A common lung condition, COPD (chronic obstructive pulmonary disease) diminishes the heart's ability to pump effectively even when the disease has no or mild symptoms, according to research published in the Jan. 21 issue of the New England Journal of Medicine. The study is the first time researchers have shown strong links between heart function and mild COPD. The research was funded by the National Heart, Lung, and Blood Institute (NHLBI) of the National Institutes of Health.
Researchers have long known that severe cases of COPD have harmful effects on the heart, decreasing its ability to pump blood effectively. The new results suggest that these changes in the heart occur much earlier than previously believed, in mild cases and even before symptoms appear. One in five Americans over the age of 45 has COPD, but as many as half of them may not even be aware of it.
"This study shows that COPD, even in its mildest form, is associated with diminished heart function," said NHLBI Acting Director Susan B. Shurin, M.D. "We now have evidence that the presence of even mild COPD may have important health implications beyond the lungs."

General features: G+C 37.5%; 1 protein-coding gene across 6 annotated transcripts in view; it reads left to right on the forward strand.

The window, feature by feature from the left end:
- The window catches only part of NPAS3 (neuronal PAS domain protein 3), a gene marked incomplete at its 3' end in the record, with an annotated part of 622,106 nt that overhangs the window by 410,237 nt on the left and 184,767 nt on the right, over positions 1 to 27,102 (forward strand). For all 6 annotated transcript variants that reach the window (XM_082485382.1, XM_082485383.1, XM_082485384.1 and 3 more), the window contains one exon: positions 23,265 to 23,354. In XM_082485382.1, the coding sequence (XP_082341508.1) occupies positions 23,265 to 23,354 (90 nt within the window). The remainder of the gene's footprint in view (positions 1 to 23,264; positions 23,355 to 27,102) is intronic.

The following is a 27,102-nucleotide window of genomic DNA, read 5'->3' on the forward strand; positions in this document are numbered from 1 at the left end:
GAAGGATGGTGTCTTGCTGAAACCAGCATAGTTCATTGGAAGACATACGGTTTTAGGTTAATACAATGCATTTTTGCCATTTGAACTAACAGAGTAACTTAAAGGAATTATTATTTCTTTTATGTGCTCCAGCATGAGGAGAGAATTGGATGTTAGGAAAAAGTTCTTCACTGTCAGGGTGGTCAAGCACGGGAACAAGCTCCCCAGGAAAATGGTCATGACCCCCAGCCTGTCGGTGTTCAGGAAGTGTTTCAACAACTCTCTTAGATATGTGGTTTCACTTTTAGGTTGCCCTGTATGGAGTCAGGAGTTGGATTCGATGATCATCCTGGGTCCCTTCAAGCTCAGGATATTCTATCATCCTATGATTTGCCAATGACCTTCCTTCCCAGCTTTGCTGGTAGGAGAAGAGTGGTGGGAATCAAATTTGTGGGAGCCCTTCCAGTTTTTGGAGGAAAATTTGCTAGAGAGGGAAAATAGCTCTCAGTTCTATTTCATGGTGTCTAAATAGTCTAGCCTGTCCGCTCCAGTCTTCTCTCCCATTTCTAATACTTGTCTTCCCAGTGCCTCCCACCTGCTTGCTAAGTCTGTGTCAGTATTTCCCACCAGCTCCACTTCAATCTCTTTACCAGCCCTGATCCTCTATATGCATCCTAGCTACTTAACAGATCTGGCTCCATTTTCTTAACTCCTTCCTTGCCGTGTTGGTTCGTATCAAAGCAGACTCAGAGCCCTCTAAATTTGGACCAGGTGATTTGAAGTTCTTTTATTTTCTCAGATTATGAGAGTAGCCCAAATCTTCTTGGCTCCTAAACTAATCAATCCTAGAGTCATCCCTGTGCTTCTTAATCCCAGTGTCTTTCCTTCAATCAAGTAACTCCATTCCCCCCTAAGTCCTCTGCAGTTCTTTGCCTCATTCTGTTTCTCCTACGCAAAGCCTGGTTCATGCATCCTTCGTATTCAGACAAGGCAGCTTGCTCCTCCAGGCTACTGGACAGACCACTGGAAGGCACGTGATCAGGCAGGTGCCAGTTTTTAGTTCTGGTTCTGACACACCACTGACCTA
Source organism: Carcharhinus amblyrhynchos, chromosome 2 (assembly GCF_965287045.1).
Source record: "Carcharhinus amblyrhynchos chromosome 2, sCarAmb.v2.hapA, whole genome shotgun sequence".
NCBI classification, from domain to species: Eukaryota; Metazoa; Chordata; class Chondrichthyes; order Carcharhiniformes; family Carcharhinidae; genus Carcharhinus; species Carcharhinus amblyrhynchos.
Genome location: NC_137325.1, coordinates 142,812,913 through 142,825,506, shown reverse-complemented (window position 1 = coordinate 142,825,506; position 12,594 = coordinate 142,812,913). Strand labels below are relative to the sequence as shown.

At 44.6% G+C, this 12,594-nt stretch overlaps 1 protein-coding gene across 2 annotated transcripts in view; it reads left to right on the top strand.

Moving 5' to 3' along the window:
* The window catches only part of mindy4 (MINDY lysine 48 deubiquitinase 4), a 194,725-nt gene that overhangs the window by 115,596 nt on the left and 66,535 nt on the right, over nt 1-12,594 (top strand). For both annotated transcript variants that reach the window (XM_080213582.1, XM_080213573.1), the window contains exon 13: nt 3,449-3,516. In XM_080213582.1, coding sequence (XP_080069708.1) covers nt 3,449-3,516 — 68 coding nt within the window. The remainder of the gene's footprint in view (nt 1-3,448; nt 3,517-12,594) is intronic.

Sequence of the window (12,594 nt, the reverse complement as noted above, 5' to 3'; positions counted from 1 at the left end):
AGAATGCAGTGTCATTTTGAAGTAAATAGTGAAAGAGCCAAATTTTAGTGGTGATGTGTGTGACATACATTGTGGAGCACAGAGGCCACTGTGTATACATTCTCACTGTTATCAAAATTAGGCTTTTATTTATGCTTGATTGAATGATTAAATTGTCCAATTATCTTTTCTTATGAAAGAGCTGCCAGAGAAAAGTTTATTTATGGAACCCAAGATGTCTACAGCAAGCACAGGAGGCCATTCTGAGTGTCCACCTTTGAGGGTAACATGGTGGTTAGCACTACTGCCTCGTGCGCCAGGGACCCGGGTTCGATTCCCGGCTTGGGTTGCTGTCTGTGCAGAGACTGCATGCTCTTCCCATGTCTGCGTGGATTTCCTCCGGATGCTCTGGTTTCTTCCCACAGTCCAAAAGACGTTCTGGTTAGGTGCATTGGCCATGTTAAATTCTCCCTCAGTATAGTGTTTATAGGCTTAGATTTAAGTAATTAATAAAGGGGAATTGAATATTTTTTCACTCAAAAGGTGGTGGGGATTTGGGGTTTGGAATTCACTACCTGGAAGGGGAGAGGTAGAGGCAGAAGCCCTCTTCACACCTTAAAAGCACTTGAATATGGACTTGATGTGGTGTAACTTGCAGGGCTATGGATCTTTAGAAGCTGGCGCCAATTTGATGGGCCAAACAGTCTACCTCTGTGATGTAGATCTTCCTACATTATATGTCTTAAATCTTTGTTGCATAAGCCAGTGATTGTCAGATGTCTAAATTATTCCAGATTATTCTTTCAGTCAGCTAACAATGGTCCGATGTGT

COPD is the fourth leading cause of death in the United States, and it is strongly associated with smoking. COPD often involves destruction of lung tissue, called emphysema, as well as narrowed airways, persistent cough, and mucus production, known as chronic obstructive bronchitis. These abnormalities impair the flow of air in the lungs and make breathing more difficult.
Although damage to the airways from COPD is not fully reversible, treatments can substantially improve a patient's daily life. "COPD is one of the big killers in the United States, yet it is unknown to many," said James P. Kiley, Ph.D., director of the NHLBI Division of Lung Diseases. "Unfortunately, many people with COPD don't recognize common symptoms such as having shortness of breath while doing activities they used to be a
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NIH/National Heart, Lung and Blood Institute